The turkeys are getting to work. Yesterday afternoon, the kids helped me move the the turkey poults (now about three weeks old) from the brooder to a pasture pen. With the kids poking at the poults from one end of the brooder, it was easy for me to grab each bird and get them all into a cardboard box for transport.
The final count, after all brooder deaths: 10 Bourbon Reds and 8 Broad Breasted Bronze poults still alive. Not great, but enough. Hopefully we won’t lose too many more before Thanksgiving. I think the high brooder death rate was due to a sudden and unexpected drop in temperature, and I didn’t have a large enough heat lamp in there at the time. Once I realized how cold it had gotten, and the poults were dropping like flies, I installed the bigger heat lamp and the deaths ceased.
All 18 poults, plus a couple of stray ducklings, are now ensconced in a pasture pen and are ready to get to work. The pen is 8 feet long and 6 feet wide, with solid plywood walls on two sides and chicken wire mesh on the other two sides, with barbed wire woven in to discourage predators. The top is made of scrap sheet metal. Inside, the birds have a five gallon watering can and a pan of food.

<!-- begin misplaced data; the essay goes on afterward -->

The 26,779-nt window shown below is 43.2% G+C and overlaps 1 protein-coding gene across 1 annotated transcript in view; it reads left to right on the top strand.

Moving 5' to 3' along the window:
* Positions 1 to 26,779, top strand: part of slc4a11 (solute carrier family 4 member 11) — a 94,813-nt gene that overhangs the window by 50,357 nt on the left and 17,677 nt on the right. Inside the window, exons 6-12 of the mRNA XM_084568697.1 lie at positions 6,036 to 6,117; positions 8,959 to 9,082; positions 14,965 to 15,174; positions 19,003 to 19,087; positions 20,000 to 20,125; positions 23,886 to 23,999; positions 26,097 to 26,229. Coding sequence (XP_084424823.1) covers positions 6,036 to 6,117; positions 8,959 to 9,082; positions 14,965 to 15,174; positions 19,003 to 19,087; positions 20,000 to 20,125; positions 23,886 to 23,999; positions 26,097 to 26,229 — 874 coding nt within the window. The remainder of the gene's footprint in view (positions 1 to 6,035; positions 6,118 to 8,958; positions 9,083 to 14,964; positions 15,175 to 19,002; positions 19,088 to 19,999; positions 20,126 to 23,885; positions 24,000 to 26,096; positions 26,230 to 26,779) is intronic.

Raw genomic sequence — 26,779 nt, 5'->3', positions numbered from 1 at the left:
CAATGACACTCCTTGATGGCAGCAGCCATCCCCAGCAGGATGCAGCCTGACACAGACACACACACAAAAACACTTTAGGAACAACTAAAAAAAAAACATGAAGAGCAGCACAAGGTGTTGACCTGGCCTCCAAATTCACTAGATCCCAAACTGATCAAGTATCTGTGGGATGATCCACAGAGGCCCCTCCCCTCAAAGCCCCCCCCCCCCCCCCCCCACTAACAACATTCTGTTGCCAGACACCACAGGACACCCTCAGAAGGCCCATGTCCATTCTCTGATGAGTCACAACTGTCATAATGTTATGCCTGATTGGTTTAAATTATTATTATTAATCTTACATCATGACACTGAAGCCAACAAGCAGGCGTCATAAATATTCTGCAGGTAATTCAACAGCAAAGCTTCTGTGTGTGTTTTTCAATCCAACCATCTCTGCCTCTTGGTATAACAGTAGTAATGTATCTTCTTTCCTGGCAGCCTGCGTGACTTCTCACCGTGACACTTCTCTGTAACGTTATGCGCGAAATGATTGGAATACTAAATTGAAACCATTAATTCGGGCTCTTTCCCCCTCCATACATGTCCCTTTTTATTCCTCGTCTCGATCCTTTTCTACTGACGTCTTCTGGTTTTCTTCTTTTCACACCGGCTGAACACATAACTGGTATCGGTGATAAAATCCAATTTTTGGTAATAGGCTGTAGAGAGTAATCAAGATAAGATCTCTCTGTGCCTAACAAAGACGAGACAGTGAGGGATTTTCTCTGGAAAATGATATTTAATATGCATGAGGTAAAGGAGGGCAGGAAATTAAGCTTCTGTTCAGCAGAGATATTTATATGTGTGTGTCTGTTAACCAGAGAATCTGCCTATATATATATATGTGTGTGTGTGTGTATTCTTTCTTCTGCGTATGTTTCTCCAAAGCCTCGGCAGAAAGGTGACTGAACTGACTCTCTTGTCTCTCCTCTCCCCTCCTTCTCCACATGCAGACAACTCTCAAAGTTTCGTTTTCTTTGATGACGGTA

The beauty of these pastured poultry pens, inspired by Joel Salatin, is that they allow the birds to be moved to fresh forage every day. Right now, the poults are so little that we’ll leave the pen in place for several days between moves. There, they’ll chomp down all the weeds inside the pen. Once they’ve decimated that area, and the pen moves, they’ll get to work clearing the next 6′ x 8′ space. And so on, across the property they’ll go, clearing weeds and getting moved off their droppings to fresh clean forage every day. If the pen gets too crowded (and it will, when the birds are fully grown), we’ll split some of them off to another pen.
The vineyard has several of these pens in it, just waiting for turkeys and chickens. Once filled with birds, we’ll run those pens up and down the aisles of the vineyard. It’s a wonderful system: the birds clear the weeds, eat bugs, and then provide the vineyard with fertilizer. It’s “ecology” at its very finest.